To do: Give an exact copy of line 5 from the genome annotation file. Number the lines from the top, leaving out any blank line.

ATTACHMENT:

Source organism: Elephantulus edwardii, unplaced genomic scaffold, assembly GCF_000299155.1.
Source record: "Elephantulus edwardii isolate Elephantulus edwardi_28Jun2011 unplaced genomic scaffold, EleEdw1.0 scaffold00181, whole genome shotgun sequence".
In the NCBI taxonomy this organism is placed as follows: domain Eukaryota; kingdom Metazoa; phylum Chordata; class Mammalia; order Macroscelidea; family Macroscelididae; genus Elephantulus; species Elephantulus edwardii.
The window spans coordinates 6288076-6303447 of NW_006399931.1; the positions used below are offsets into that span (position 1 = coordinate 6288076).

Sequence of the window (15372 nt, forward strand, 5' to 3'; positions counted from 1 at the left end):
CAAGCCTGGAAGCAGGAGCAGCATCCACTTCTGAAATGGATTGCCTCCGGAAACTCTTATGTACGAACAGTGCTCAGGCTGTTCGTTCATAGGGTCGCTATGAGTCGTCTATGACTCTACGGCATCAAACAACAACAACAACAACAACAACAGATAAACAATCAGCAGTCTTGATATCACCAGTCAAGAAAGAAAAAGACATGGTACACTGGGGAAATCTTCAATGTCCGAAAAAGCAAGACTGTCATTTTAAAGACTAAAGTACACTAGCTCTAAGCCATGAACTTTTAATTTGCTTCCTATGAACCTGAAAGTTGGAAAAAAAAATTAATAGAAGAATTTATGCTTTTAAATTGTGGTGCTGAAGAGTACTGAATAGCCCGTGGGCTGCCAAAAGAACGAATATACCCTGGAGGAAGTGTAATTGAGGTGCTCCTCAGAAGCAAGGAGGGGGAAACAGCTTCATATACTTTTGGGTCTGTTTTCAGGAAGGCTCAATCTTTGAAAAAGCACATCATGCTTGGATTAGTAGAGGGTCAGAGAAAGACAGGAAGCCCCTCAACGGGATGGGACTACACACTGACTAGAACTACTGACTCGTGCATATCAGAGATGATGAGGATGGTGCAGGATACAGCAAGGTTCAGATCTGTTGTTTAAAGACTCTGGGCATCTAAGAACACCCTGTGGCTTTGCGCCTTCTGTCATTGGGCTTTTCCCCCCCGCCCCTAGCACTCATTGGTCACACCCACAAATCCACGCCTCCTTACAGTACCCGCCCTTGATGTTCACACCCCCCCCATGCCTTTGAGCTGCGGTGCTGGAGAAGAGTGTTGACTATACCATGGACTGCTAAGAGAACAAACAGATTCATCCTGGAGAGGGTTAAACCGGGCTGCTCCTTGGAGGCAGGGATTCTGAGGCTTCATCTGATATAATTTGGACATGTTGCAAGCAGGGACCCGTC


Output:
Sequence of the window (15372 nt, forward strand, 5' to 3'; positions counted from 1 at the left end):